It is recognized that the key to a successful revitalization of the District remains with the market structures. A Center Market Program was formulated in 1983 which is an approach to the "re-creation of a historical part of Wheeling's past through economic development." Currently private and public funds are committed to the restoration of the city-owned Centre Market buildings. The city is also working with the property owners in the District who have enthusiastically expressed their willingness to participate in the rebirth of Centre Market Square.

(Detailed architectural descriptions of each building have been prepared by Tracy R. Stephens, A.I.A. They are filed with the West Virginia Department of Culture & History, Historic Preservation Unit and also with the Wheeling Landmarks Commission)


(numbers refer to the numbers used on the maps)

1. SECOND PRESBYTERIAN CHURCH, 1850. 20th and Market Streets. Greek Revival: 2-Stories and tower, no basement. Current use - Wheeling Christian Church. Original use - Second Presbyterian Church.

4. WHEELING CATHOLIC CONSOLIDATED SCHOOLS - St. Alphonsus Building (East wing), 1875. 2111 Market Street. Italian Romanesque Precedent: 3-stories.

5. ST. ALPHONSUS CHURCH, 1887. 2111 Market Street. Italian Romanesque Precedent: 1-story with balcony. Architects - Fr. Anthony Schuermann; E.W. Wells with the firm of Klieves Kraft and Co. (This church building replaced the 1859 St. Alphonsus church building on the same site.)

6. MARY A. REED BUILDING, c. 1885. 2125 Market Street. Italian Revival: 2-stories (HABS 1976). Current use: Wheeling Flower Shop. 1885 City Directory Supplement - John T. Reed, druggist.

14. SHAEFER BUILDING, 1886. 2201 Market Street. Wheeling Victorian: 3-Stories and basement. Current use: Medovic's AG Food Center. City Directory 1886 - Schaefer, F.F. cigarmaker.

27. BELLINGER BUILDING, c. 1885. 2259-2261-2263 Market Street. Wheeling Victorian with Italianate: 2-Stories and basement. Current use: Odds & Ends 2259; City Glass Co. 2261; Top Hat Stoves 2263. City Directory 1888, Atlantic Tea Co. (James Henderson and James McCann) wholesale and retail dealers in teas, coffees and spices, fine teas a specialty.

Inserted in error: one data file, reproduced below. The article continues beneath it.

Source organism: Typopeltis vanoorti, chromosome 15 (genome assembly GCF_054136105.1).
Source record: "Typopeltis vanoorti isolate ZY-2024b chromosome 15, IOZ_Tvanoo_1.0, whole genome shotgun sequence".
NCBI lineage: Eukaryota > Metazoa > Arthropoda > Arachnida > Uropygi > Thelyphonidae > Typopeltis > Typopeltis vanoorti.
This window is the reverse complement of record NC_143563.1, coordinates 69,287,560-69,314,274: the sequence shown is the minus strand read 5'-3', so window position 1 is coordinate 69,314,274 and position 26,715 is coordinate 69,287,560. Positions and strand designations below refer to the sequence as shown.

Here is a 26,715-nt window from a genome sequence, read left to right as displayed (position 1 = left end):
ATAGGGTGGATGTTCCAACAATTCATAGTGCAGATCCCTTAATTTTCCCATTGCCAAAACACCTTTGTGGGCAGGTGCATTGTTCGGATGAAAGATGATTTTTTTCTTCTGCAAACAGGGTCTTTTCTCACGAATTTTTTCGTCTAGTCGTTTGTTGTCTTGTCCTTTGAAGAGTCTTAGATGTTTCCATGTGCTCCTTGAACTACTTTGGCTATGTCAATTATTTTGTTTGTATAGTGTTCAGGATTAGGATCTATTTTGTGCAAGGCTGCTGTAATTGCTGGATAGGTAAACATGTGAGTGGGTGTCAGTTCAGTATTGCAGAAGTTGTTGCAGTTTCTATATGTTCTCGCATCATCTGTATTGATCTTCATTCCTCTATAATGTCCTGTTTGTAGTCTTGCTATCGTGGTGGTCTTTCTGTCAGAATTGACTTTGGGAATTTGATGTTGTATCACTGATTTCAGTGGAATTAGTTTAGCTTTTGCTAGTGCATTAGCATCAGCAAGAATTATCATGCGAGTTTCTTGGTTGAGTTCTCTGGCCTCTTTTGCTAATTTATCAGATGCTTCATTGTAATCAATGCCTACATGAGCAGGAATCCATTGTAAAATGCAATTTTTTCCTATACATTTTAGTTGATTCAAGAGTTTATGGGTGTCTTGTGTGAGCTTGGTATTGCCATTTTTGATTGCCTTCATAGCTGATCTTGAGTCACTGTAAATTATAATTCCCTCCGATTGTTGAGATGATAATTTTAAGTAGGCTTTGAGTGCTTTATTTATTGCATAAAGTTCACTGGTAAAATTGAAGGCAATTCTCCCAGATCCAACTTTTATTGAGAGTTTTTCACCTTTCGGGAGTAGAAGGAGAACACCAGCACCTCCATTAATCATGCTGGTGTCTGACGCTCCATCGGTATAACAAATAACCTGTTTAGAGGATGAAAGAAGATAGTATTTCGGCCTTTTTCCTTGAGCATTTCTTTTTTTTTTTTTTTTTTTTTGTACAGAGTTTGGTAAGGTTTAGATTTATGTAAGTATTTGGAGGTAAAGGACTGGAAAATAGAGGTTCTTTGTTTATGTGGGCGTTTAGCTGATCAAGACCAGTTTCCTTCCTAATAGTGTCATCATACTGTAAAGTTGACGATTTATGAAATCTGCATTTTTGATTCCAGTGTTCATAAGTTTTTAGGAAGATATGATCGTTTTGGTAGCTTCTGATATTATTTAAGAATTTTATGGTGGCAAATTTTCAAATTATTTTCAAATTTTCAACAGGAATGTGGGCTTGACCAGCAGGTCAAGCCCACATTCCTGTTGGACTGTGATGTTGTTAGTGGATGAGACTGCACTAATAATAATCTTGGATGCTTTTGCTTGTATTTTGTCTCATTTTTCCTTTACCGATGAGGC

28. SCHMEICHEL BUILDING, c. 1900. 2265-2267 Market Street. Neoclassical with Victorian: 4-Stories and basement. Current use: Vacant. City Directory 1900-02, Schmeichel F. & Son, furniture.

39 & 40. ZINK HOUSE, c. 1878. 2206 & 2208 Market Street. Late Victorian with Italianate: 2-Stories and basement (HABS-1976). Current use: 2206 residence, 2208 being rehabilitated by Friends of Wheeling. Original use: assumed to have been rental property.

47. LOTZ BUILDING, c. 1873. 2226 and 2228 Market. Victorian Italiante: 2-Stories and attic (rear addition of concrete block: 2-stories 1980)Current use: 2226 Union Fish Market; 2228 Paradox Book Store.

52. THONER HOUSE, c, 1877. 2240 Market Street. Wheeling Victorian Italianate: 2-stories, attic and basement (HABS-1976)Current use: Anne's Corner on the Market1879 Pan-handle History, John Thoner wholesale and retail merchant, residence same.

56. CENTRE MARKET HOUSE (UPPER), 1853. Architect: Thomas Pope (National Register 1975; HAER 1974) Neoclassical (Roman Doric): One story, no basement.Current use: public marketOriginal use: public market

57. CENTRE MARKET HOUSE (LOWER), 1891. Architect: Edward B. Franzheim (National Register 1975; HAER 1974). Romanesque precedent: One story, no basement. Current use: public market. Original use: public market.


31. WHEELING PUBLIC LIBRARY, 1911. 2100 Market Street Neoclassical: 3-stories and basement, tall 1st story, 3rd story a later addition. Current use: Georgian Center (Banquet, Reception, and Party Rooms). Original use: Public library

Historical Significance: The library is especially important because of its connection with the labor movement. The City fathers authorized a vote on a $50,000 library levy to purchase a site and for books and maintenance in order that there might be a Carnegie Free Library in Wheeling. The proposed library had strong supporters from leading businessmen and prominent citizens. However, the members of the Ohio Valley Trades and Labor Assembly were firmly opposed to a monument to Andrew Carnegie and worked vigorously for the defeat of the levy. On January 26, 1904, the levy was turned down by 201 votes. Wheeling became the first American city to reject a Carnegie grant. The Board of Education eventually voted to erect a library with its own resources which opened in 1911.

35. GREEK EVANGELICAL LUTHERAN ZION'S CHURCH, c. 1850. 2118 Market St. Eclectic: Gothic, Greek, and Italian Revival: 2-stories. Note: The building was constructed as a Congregational Church and remodeled for use as a Lutheran Church in 1852. Ten years later a tornado struck the building. The roof fell in and the north and south walls were damaged. Three children were killed and ten more injured. The church was rebuilt and rededicated the following year. Original use: church. Current use: Oglebay Institute-Towngate Theatre.

Historical significance: This is one of the oldest church buildings in Wheeling, and the congregation was German. The church's history relates its growth in membership was due to the constant arrivals of new families from the Lutheran sections of Germany. Once settled, these immigrants influenced their friends still in Germany to come to Wheeling. These families must have had an important impact on Centre Wheeling and the entire city.

Historic Districts  |  Places of Wheeling Home  |  Wheeling History Home  |  OCPL Home  

alt : OCPL Disclaimer

Services and Locations